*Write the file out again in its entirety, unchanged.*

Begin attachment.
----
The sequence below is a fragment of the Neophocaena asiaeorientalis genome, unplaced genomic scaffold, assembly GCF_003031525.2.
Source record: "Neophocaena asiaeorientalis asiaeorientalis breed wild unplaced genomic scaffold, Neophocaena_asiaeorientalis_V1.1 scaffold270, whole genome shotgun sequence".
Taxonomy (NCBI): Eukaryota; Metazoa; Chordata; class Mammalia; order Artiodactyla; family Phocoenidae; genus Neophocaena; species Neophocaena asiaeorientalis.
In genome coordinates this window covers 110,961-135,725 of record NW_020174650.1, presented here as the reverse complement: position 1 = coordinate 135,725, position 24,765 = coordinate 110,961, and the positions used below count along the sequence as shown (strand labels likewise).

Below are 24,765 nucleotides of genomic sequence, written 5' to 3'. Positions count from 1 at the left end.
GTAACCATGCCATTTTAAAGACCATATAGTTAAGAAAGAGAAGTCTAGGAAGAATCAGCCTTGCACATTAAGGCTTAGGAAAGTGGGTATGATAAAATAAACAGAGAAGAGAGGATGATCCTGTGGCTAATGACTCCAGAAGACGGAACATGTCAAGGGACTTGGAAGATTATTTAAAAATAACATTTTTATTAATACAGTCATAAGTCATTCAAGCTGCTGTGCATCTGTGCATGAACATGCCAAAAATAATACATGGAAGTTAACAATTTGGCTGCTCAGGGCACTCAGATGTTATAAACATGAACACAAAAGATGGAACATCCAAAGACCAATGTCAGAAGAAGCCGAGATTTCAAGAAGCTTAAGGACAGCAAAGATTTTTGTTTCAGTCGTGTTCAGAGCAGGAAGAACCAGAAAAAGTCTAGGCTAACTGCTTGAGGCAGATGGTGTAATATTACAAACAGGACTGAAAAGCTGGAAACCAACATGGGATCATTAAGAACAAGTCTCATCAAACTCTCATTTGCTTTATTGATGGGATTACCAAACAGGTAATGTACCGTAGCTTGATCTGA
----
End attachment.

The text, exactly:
The sequence below is a fragment of the Neophocaena asiaeorientalis genome, unplaced genomic scaffold, assembly GCF_003031525.2.
Source record: "Neophocaena asiaeorientalis asiaeorientalis breed wild unplaced genomic scaffold, Neophocaena_asiaeorientalis_V1.1 scaffold270, whole genome shotgun sequence".
Taxonomy (NCBI): Eukaryota; Metazoa; Chordata; class Mammalia; order Artiodactyla; family Phocoenidae; genus Neophocaena; species Neophocaena asiaeorientalis.
In genome coordinates this window covers 110,961-135,725 of record NW_020174650.1, presented here as the reverse complement: position 1 = coordinate 135,725, position 24,765 = coordinate 110,961, and the positions used below count along the sequence as shown (strand labels likewise).

Below are 24,765 nucleotides of genomic sequence, written 5' to 3'. Positions count from 1 at the left end.
GTAACCATGCCATTTTAAAGACCATATAGTTAAGAAAGAGAAGTCTAGGAAGAATCAGCCTTGCACATTAAGGCTTAGGAAAGTGGGTATGATAAAATAAACAGAGAAGAGAGGATGATCCTGTGGCTAATGACTCCAGAAGACGGAACATGTCAAGGGACTTGGAAGATTATTTAAAAATAACATTTTTATTAATACAGTCATAAGTCATTCAAGCTGCTGTGCATCTGTGCATGAACATGCCAAAAATAATACATGGAAGTTAACAATTTGGCTGCTCAGGGCACTCAGATGTTATAAACATGAACACAAAAGATGGAACATCCAAAGACCAATGTCAGAAGAAGCCGAGATTTCAAGAAGCTTAAGGACAGCAAAGATTTTTGTTTCAGTCGTGTTCAGAGCAGGAAGAACCAGAAAAAGTCTAGGCTAACTGCTTGAGGCAGATGGTGTAATATTACAAACAGGACTGAAAAGCTGGAAACCAACATGGGATCATTAAGAACAAGTCTCATCAAACTCTCATTTGCTTTATTGATGGGATTACCAAACAGGTAATGTACCGTAGCTTGATCTGA